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Thursday, October 29, 2020  Spokane, Washington  Est. May 19, 1883
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This Goodbye Was A Big Hello For Toreros

John Blanchette The Spokesman-R

Love the sentiment. Hate those side effects. Goodbyes just take too much out of you, or out of the Gonzaga Bulldogs anyway - even when they’re as restrained and understated as the farewell to Dan Fitzgerald was Saturday evening.

Which was way too understated, as it turned out: San Diego 76, Gonzaga 69.

Who invited these guys, anyway?

There are only two rules for a guest at a potluck like this: bring something hot and leave early. The Toreros got it half right.

They brought Sean Flannery, but didn’t go for their coats until the hosts were under the table.

“You know, I thought we handled the emotion of it,” Fitzgerald mused, “but they handled it better.”

Less of it for them to handle, all things considered.

Think about it. Here were the Zags, in sole possession of first place in the West Coast Conference for the first time this season - given an enormous gift in Pepperdine’s defeat of Santa Clara on Friday. Here they were, with a last opportunity to build momentum for the perilous Santa Clara-Saint Mary’s trip this week. Here, they were - acknowledging the contributions of three seniors on what’s always the most emotional night of the year.

“Compounded by me,” Fitzgerald said.

Only if you’d been in a hoopless coma since November 1995 would you not be aware of Fitzgerald’s well-planned decision to close out a 15-season run as Gonzaga’s head coach this March. Such a long goodbye has been fraught with some urgency - the players now responsible for his memories as well as he for theirs.

And it all came to a head at Martin Centre on Saturday evening.

“We’ve set a tone or tradition of winning in this building,” said John Nemeth, a senior guard who enjoyed a rare start. “And you want to send the seniors out and Fitz as well on a good note. But the past few years, it’s been a tougher game for the home team because there’s so much emotion there.”

Meanwhile, for the Toreros there was the pressure of what? Not fulfilling their potential?

“The pressure was all on them,” agreed Flannery, a fifth-year senior who icily nailed four of five 3-pointers in a 20-point performance. “There was no pressure on us.

“We’re never expected to win here. This is the first time I’ve won here. I don’t think I even know a player who was in the program while I was here who’s won here. It’s a big deal for us.”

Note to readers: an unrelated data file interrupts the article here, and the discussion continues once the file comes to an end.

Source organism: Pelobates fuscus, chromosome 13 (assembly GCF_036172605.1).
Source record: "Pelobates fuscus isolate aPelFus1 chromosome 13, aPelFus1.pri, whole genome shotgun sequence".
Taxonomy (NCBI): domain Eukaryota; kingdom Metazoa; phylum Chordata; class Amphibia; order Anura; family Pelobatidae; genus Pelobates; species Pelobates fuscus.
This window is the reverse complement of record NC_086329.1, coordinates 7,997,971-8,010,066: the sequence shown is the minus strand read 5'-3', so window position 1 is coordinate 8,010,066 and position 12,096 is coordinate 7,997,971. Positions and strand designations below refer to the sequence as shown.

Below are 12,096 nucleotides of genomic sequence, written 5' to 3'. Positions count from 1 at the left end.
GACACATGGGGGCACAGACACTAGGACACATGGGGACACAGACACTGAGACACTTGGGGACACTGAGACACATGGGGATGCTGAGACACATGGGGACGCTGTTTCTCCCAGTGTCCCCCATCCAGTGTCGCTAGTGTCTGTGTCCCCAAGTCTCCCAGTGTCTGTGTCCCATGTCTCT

Not as big as it probably should be. The Toreros are every bit as big and as talented as the three WCC co-leaders, but are only now beginning to pull themselves out of a self-induced funk that started with losses to Pepperdine and Loyola Marymount on the opening weekend of conference play.

“They remind me of the teams we’ve won it with,” Fitzgerald said. “Both (in a GU loss) down there and up here, anytime we’ve done something, they’ve had an answer for it.”

In particular, the early swell of emotion.

When they were done counting, 4,015 squeezed into The Kennel for this slice of history. Some of them - Jamie Dudley, Matt Stanford, Marc Armstead to name a few - were graduates of Fitzgerald’s unique school of hard knocks. Even a few Kennel Club alums made it back and were allowed to sit in the front row possibly as a reward for their, uh, mature bearing.

And, of course, there were referees - who, as a group, have been waiting for Fitzgerald’s last game a long, long time.

“I was baptized in 1947,” said Byrne Haskins of Richland, “and then I was baptized again in 1982 by Father Fitzgerald. But I’m going to miss him. I think he’s a hell of a guy.”

About 15 seconds into announcer Harv Clark’s introduction of Fitzgerald, the stomping and clapping began - and though it quieted before the intro did, Fitzgerald was moved by the display.

“I used to say that it didn’t matter if we played in an empty gym,” he said. “I’m now of the opinion that it matters very much that we don’t.”

But the audience this night, strangely, leaned more toward mute witness than motivation - at least until the Bulldogs found themselves 13 points down.

“I wanted our players to witness (the pregame ceremony) - the recognition and respect for Dan,” said USD coach Brad Holland. “I think he appreciated it. But I knew we would have to ride a storm of emotion to begin that game, and we did.”

One-hundred sixty-seven of Fitzgerald’s 254 career victories have come in The Kennel, but so have some distressing defeats. There was the overtime loss to Portland in 1981 that probably kept the Zags out of the NIT, the upset at the hands of Pepperdine in the first round of the WCC tournament in 1987 and Santa Clara’s victory last year that kept the Zags from winning the regular-season title outright.

All home finales, by the way.

“There are ups and downs,” Fitzgerald said. “For all the good nights, you’ve got to take some tough nights like tonight on the chin. I’m just happy there’s still some season left for us.”

Just another hint that for Dan Fitzgerald, losing will never be all that traumatic - unless perhaps it’s losing the chance to compete.

, DataTimes MEMO: You can contact John Blanchette by voice mail at 459-5577, extension 5509.

The following fields overflowed: CREDIT = John Blanchette The Spokesman-Review

You can contact John Blanchette by voice mail at 459-5577, extension 5509.

The following fields overflowed: CREDIT = John Blanchette The Spokesman-Review

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